The problem with X? Meta, Microsoft, hundreds more own trademarks to new Twitter name

Credit: REUTERS/DADO RUVIC

By Blake Brittain

July 24 (Reuters) - Billionaire Elon Musk's decision to rebrand Twitter as X could be complicated legally: companies including Meta META.O and Microsoft MSFT.O already have intellectual property rights to the same letter.

"There's a 100% chance that Twitter is going to get sued over this by somebody," said trademark attorney Josh Gerben, who said he counted nearly 900 active U.S. trademark registrations that already cover the letter X in a wide range of industries.

Musk renamed social media network Twitter as X on Monday and unveiled a new logo for the social media platform, a stylized black-and-white version of the letter.

Owners of trademarks - which protect things like brand names, logos and slogans that identify sources of goods - can claim infringement if other branding would cause consumer confusion. Remedies range from monetary damages to blocking use.

Microsoft since 2003 has owned an X trademark related to communications about its Xbox video-game system. Meta Platforms - whose Threads platform is a new Twitter rival - owns a federal trademark registered in 2019 covering a blue-and-white letter "X" for fields including software and social media.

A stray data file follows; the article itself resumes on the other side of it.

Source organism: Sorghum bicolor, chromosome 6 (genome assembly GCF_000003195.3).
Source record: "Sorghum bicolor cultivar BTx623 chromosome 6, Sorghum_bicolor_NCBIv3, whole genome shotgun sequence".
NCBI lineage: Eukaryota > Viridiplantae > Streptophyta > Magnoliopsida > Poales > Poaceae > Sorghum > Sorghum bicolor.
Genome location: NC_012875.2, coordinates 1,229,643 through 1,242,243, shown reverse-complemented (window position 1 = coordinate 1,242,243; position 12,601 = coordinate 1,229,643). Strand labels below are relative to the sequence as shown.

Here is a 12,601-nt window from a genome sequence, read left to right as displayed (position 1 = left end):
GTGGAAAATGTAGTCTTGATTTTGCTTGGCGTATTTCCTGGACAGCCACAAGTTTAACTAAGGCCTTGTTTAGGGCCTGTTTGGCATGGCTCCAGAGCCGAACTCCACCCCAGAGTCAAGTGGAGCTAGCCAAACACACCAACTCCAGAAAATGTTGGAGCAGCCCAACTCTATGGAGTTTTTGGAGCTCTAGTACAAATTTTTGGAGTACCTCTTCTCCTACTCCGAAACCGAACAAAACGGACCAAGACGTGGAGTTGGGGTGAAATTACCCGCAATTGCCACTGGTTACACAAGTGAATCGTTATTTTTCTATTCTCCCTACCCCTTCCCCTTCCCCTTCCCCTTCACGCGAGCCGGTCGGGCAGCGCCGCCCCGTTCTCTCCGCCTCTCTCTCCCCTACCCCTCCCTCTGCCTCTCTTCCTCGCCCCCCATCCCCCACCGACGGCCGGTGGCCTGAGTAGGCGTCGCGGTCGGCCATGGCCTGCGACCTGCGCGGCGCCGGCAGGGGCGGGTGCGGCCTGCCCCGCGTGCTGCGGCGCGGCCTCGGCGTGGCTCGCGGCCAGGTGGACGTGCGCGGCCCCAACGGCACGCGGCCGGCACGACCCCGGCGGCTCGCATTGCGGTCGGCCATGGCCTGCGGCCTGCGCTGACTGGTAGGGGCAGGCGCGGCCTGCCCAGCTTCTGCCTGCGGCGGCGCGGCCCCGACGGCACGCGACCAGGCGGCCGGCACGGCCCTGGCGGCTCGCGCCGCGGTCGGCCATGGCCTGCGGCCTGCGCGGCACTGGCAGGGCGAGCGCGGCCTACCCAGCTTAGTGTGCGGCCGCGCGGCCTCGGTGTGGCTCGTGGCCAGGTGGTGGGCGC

Meta and Microsoft likely would not sue unless they feel threatened that Twitter's X encroaches on brand equity they built in the letter, Gerben said.

The three companies did not respond to requests for comment.

Meta itself drew intellectual property challenges when it changed its name from Facebook. It faces trademark lawsuits filed last year by investment firm Metacapital and virtual-reality company MetaX, and settled another over its new infinity-symbol logo.

And if Musk succeeds in changing the name, others still could claim 'X' for themselves.

"Given the difficulty in protecting a single letter, especially one as popular commercially as 'X', Twitter's protection is likely to be confined to very similar graphics to their X logo," said Douglas Masters, a trademark attorney at law firm Loeb & Loeb.

"The logo does not have much distinctive about it, so the protection will be very narrow."

(Reporting by Blake Brittain in Washington; Additional reporting by Sheila Dang; Editing by Peter Henderson and Sonali Paul)

((blake.brittain@tr.com; +1 (202) 938-5713))

The views and opinions expressed herein are the views and opinions of the author and do not necessarily reflect those of Nasdaq, Inc.

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